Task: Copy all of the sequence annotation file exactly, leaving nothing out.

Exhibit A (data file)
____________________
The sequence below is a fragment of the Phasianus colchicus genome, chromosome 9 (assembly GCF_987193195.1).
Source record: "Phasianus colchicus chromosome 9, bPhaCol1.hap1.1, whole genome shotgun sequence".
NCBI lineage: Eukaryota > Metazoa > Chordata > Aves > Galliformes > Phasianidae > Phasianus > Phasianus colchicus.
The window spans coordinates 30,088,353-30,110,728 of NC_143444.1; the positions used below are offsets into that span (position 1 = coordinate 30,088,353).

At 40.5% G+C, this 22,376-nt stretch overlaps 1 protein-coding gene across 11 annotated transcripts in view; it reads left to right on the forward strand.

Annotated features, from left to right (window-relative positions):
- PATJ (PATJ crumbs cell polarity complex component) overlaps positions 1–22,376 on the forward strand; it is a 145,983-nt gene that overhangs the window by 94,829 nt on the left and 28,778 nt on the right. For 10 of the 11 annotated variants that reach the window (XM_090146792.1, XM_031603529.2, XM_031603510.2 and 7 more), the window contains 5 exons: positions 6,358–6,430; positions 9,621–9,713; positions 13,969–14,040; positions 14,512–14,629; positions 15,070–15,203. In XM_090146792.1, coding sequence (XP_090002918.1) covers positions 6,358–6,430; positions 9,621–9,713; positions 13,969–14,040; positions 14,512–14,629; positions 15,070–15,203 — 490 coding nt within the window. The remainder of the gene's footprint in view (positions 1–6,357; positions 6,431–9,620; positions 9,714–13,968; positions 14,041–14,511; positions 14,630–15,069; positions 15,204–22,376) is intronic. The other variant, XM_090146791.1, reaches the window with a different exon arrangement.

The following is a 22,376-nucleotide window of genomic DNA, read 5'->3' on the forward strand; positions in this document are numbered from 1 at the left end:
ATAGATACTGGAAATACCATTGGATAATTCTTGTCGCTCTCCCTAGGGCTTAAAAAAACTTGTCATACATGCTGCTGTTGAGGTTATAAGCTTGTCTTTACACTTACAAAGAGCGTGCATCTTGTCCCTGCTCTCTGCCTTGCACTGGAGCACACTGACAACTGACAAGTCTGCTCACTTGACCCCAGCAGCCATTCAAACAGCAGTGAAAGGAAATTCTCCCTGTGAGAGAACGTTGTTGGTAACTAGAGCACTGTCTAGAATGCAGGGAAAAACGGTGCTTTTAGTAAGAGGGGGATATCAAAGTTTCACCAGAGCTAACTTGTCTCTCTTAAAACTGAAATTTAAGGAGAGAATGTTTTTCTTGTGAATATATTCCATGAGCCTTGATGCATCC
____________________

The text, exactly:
The sequence below is a fragment of the Phasianus colchicus genome, chromosome 9 (assembly GCF_987193195.1).
Source record: "Phasianus colchicus chromosome 9, bPhaCol1.hap1.1, whole genome shotgun sequence".
NCBI lineage: Eukaryota > Metazoa > Chordata > Aves > Galliformes > Phasianidae > Phasianus > Phasianus colchicus.
The window spans coordinates 30,088,353-30,110,728 of NC_143444.1; the positions used below are offsets into that span (position 1 = coordinate 30,088,353).

At 40.5% G+C, this 22,376-nt stretch overlaps 1 protein-coding gene across 11 annotated transcripts in view; it reads left to right on the forward strand.

Annotated features, from left to right (window-relative positions):
- PATJ (PATJ crumbs cell polarity complex component) overlaps positions 1–22,376 on the forward strand; it is a 145,983-nt gene that overhangs the window by 94,829 nt on the left and 28,778 nt on the right. For 10 of the 11 annotated variants that reach the window (XM_090146792.1, XM_031603529.2, XM_031603510.2 and 7 more), the window contains 5 exons: positions 6,358–6,430; positions 9,621–9,713; positions 13,969–14,040; positions 14,512–14,629; positions 15,070–15,203. In XM_090146792.1, coding sequence (XP_090002918.1) covers positions 6,358–6,430; positions 9,621–9,713; positions 13,969–14,040; positions 14,512–14,629; positions 15,070–15,203 — 490 coding nt within the window. The remainder of the gene's footprint in view (positions 1–6,357; positions 6,431–9,620; positions 9,714–13,968; positions 14,041–14,511; positions 14,630–15,069; positions 15,204–22,376) is intronic. The other variant, XM_090146791.1, reaches the window with a different exon arrangement.

The following is a 22,376-nucleotide window of genomic DNA, read 5'->3' on the forward strand; positions in this document are numbered from 1 at the left end:
ATAGATACTGGAAATACCATTGGATAATTCTTGTCGCTCTCCCTAGGGCTTAAAAAAACTTGTCATACATGCTGCTGTTGAGGTTATAAGCTTGTCTTTACACTTACAAAGAGCGTGCATCTTGTCCCTGCTCTCTGCCTTGCACTGGAGCACACTGACAACTGACAAGTCTGCTCACTTGACCCCAGCAGCCATTCAAACAGCAGTGAAAGGAAATTCTCCCTGTGAGAGAACGTTGTTGGTAACTAGAGCACTGTCTAGAATGCAGGGAAAAACGGTGCTTTTAGTAAGAGGGGGATATCAAAGTTTCACCAGAGCTAACTTGTCTCTCTTAAAACTGAAATTTAAGGAGAGAATGTTTTTCTTGTGAATATATTCCATGAGCCTTGATGCATCC